African National Anthem for four Marimbas (Xylophones/Vibraphones)

Composer
Enoch Songtonga
Arranger
Parts
Full details...
page one of African National Anthem for four Marimbas (Xylophones/Vibraphones)

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Full details

Nkosi Sikeleli Africa also known as the African National Anthem arranged for 4 Marimbas,Vibes, Xylophones or Vibraphones.

"Nkosi Sikelel' iAfrika" (Xhosa pronunciation: [ŋkʼɔsi sikʼɛlɛl‿iafrikʼa], lit. "Lord Bless Africa") is a hymn originally composed in 1897 by Enoch Sontonga, a Xhosa clergyman at a Methodist mission school near Johannesburg. The song became a pan-African liberation song and versions of it were later adopted as the national anthems of five states in Africa including Zambia, Tanzania, Namibia and Zimbabwe after independence. Zimbabwe and Namibia have since adopted new compositions for their national anthems. The song's melody is currently used as the national anthem of Tanzania and the national anthem of Zambia; and since 1997, in the national anthem of South Africa.

"Nkosi Sikelel' iAfrika" was originally composed as a hymn in 1897 by Enoch Sontonga, a teacher at a Methodist mission school near Johannesburg. He based the melody on the hymn tune "Aberystwyth" by Joseph Parry. The words of the first stanza and chorus were originally written in Xhosa as a hymn. In 1927 seven additional Xhosa stanzas were added by the poet Samuel Mqhayi. Sontonga originally composed the hymn in B-flat major with a four-part harmony supporting a repetitive melody characteristic of "both Western hymn composition and indigenous South African melodies." The hymn became popular in South African churches and was taken up by the choir of Ohlange High School, whose co-founder served as the first president of the South African Native National Congress. It was sung to close the Congress meeting in 1912, and by 1925 it had become the official closing anthem of the organisation, now known as the African National Congress. "Nkosi Sikelel' iAfrika" was first published in 1927. The song was the official anthem for the African National Congress during the apartheid era and was a symbol of the anti-apartheid movement.[6] For decades during the apartheid regime it was considered by many to be the unofficial national anthem of South Africa, representing the suffering of the oppressed masses. Because of its connection to the ANC, the song was banned by the regime during the apartheid era.

In 1994, after the end of apartheid, the new President of South Africa Nelson Mandela declared that both "Nkosi Sikelel' iAfrika" and the previous national anthem, "Die Stem van Suid-Afrika" (English: "The Call of South Africa") would be national anthems. While the inclusion of "Nkosi Sikelel' iAfrika" celebrated the newfound freedom of many South Africans, the fact that "Die Stem" was also kept as an anthem even after the fall of apartheid, signified to all that the new government under Mandela respected all races and cultures and that an all-inclusive new era was dawning upon South Africa. During this period, the custom was to play "Die Stem" together with "Nkosi Sikelel' iAfrika" during occasions that required the playing of a national anthem.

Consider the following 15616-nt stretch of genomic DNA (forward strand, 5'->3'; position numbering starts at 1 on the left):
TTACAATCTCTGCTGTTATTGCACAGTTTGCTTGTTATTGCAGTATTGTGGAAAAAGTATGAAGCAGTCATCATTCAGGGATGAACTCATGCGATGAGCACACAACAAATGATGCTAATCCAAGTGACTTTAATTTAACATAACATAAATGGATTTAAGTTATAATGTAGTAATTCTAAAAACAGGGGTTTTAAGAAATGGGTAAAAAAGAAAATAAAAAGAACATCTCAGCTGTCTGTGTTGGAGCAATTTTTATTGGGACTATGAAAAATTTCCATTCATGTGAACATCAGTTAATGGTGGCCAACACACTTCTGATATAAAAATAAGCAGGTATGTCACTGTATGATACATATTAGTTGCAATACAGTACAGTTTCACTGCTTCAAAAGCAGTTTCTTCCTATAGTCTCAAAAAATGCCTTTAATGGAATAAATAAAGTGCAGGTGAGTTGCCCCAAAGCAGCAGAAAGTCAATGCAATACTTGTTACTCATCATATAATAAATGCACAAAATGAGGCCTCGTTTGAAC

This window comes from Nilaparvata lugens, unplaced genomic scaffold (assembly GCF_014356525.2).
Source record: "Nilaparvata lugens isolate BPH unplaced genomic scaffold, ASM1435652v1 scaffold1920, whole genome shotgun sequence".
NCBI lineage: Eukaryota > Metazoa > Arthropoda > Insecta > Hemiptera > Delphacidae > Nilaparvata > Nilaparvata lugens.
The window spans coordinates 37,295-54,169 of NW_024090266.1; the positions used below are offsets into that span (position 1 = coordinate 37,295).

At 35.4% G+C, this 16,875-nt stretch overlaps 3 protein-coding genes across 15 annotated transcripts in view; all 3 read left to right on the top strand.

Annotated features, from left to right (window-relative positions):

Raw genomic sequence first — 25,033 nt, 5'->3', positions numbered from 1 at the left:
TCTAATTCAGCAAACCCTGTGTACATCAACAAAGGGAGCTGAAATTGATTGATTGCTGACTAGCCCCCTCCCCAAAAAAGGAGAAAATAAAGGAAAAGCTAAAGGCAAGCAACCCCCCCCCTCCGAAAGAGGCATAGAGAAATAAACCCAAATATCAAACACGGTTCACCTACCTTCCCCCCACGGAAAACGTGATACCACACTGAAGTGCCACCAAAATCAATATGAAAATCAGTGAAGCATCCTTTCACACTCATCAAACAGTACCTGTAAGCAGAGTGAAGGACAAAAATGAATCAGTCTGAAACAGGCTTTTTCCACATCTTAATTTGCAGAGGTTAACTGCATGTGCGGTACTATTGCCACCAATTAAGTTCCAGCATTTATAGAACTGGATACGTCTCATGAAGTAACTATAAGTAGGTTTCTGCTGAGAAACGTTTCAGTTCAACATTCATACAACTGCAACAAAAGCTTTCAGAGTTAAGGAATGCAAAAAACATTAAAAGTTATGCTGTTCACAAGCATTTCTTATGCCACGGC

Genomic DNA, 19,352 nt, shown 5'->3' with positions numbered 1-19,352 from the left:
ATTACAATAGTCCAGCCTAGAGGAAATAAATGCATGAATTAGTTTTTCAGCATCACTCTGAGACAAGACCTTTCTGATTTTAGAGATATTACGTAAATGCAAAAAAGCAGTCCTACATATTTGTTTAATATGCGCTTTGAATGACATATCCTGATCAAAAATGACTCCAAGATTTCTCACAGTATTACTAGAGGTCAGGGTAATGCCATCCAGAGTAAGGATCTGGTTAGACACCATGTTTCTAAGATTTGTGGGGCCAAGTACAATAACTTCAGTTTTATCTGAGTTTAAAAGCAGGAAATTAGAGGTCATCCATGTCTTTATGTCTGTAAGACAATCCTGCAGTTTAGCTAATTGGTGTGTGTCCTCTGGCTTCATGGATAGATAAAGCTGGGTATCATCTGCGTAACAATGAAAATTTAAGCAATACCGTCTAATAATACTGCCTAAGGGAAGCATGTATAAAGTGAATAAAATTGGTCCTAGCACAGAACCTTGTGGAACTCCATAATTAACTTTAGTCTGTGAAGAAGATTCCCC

In 1996, a shortened, combined version of the two compositions was released as the new national anthem of South Africa under the constitution of South Africa and was adopted the following year. This version uses several of the official languages of South Africa. The first two lines of the first stanza are sung in Xhosa and the last two in Zulu. The second stanza is sung in Sesotho. The third stanza consists of a verbatim section of the former South African national anthem, "Die Stem van Suid-Afrika", and is sung in Afrikaans. The fourth and final stanza, sung in English, is a modified version of the closing lines of "Die Stem van Suid-Afrika.

In other African countries throughout southern Africa, the song was sung as part of the anti-colonial movements. It includes versions in Chichewa (Malawi and Zambia). Outside of Africa, the hymn is perhaps best known as the long-time (since 1925) anthem of the African National Congress (ANC), as a result of the global anti-Apartheid Movement of the 1970s and 1980s, when it was regularly sung at meetings and other events.

In Finland the same melody is used as the children's psalm "Kuule, Isä taivaan, pyyntö tää" ("Hear, Heavenly Father"). The hymn has appeared in Virsikirja, the hymnbook of the Evangelical Lutheran Church of Finland, with lyrics by Jaakko Löytty. In my store you will lots of other arrangements for tuned percussion, such as my arrangement of Czardas & The Gypsy Xylophonist in New Orleans.

You can find more of my compositions and arrangements for tuned percussion with Hamar Publications in the USA, and Dutch Music Publishers in Holland.


Score ID
88316
Composer
Enoch Songtonga
Year of composition
1897
Arranger
Year of arrangement
2009
Difficulty
Easy (Grades 1-3)
Duration
1 minute
Instrumentation
Quartet of Marimbas [treble staff]
Genre
World music
Instrumental parts
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